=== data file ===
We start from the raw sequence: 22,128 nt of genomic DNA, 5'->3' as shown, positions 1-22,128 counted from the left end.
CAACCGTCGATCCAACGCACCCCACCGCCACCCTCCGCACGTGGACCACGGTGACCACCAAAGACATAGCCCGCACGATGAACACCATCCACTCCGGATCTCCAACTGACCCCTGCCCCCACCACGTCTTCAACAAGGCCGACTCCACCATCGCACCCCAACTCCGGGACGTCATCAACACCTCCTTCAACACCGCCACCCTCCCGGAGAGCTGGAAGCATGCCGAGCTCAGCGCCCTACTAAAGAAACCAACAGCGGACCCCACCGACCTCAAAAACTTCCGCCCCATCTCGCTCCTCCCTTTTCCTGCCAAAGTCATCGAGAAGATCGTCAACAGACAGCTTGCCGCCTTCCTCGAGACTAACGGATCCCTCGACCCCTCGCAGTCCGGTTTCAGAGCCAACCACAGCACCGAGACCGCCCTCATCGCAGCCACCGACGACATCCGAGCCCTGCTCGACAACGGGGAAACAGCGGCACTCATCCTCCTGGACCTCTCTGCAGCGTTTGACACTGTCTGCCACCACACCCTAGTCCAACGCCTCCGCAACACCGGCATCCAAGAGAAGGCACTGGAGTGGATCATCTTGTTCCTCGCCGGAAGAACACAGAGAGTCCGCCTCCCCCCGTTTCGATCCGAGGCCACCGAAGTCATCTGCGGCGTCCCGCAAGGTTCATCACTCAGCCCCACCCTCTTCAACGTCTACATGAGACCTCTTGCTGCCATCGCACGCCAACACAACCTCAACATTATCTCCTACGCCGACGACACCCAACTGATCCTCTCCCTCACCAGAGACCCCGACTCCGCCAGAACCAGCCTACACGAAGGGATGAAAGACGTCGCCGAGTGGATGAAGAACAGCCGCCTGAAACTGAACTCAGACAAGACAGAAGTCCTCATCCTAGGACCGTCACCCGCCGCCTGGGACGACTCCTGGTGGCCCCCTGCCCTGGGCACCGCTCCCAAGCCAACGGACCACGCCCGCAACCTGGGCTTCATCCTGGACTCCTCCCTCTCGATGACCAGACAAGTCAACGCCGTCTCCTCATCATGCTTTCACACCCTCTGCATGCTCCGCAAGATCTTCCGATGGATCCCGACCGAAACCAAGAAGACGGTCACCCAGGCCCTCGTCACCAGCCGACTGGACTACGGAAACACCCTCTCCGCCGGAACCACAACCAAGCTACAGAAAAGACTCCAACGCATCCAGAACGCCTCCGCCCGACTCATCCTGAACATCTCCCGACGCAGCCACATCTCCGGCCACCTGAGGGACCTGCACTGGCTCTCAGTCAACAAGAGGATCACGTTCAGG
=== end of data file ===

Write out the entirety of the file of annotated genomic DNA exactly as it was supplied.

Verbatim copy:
We start from the raw sequence: 22,128 nt of genomic DNA, 5'->3' as shown, positions 1-22,128 counted from the left end.
CAACCGTCGATCCAACGCACCCCACCGCCACCCTCCGCACGTGGACCACGGTGACCACCAAAGACATAGCCCGCACGATGAACACCATCCACTCCGGATCTCCAACTGACCCCTGCCCCCACCACGTCTTCAACAAGGCCGACTCCACCATCGCACCCCAACTCCGGGACGTCATCAACACCTCCTTCAACACCGCCACCCTCCCGGAGAGCTGGAAGCATGCCGAGCTCAGCGCCCTACTAAAGAAACCAACAGCGGACCCCACCGACCTCAAAAACTTCCGCCCCATCTCGCTCCTCCCTTTTCCTGCCAAAGTCATCGAGAAGATCGTCAACAGACAGCTTGCCGCCTTCCTCGAGACTAACGGATCCCTCGACCCCTCGCAGTCCGGTTTCAGAGCCAACCACAGCACCGAGACCGCCCTCATCGCAGCCACCGACGACATCCGAGCCCTGCTCGACAACGGGGAAACAGCGGCACTCATCCTCCTGGACCTCTCTGCAGCGTTTGACACTGTCTGCCACCACACCCTAGTCCAACGCCTCCGCAACACCGGCATCCAAGAGAAGGCACTGGAGTGGATCATCTTGTTCCTCGCCGGAAGAACACAGAGAGTCCGCCTCCCCCCGTTTCGATCCGAGGCCACCGAAGTCATCTGCGGCGTCCCGCAAGGTTCATCACTCAGCCCCACCCTCTTCAACGTCTACATGAGACCTCTTGCTGCCATCGCACGCCAACACAACCTCAACATTATCTCCTACGCCGACGACACCCAACTGATCCTCTCCCTCACCAGAGACCCCGACTCCGCCAGAACCAGCCTACACGAAGGGATGAAAGACGTCGCCGAGTGGATGAAGAACAGCCGCCTGAAACTGAACTCAGACAAGACAGAAGTCCTCATCCTAGGACCGTCACCCGCCGCCTGGGACGACTCCTGGTGGCCCCCTGCCCTGGGCACCGCTCCCAAGCCAACGGACCACGCCCGCAACCTGGGCTTCATCCTGGACTCCTCCCTCTCGATGACCAGACAAGTCAACGCCGTCTCCTCATCATGCTTTCACACCCTCTGCATGCTCCGCAAGATCTTCCGATGGATCCCGACCGAAACCAAGAAGACGGTCACCCAGGCCCTCGTCACCAGCCGACTGGACTACGGAAACACCCTCTCCGCCGGAACCACAACCAAGCTACAGAAAAGACTCCAACGCATCCAGAACGCCTCCGCCCGACTCATCCTGAACATCTCCCGACGCAGCCACATCTCCGGCCACCTGAGGGACCTGCACTGGCTCTCAGTCAACAAGAGGATCACGTTCAGG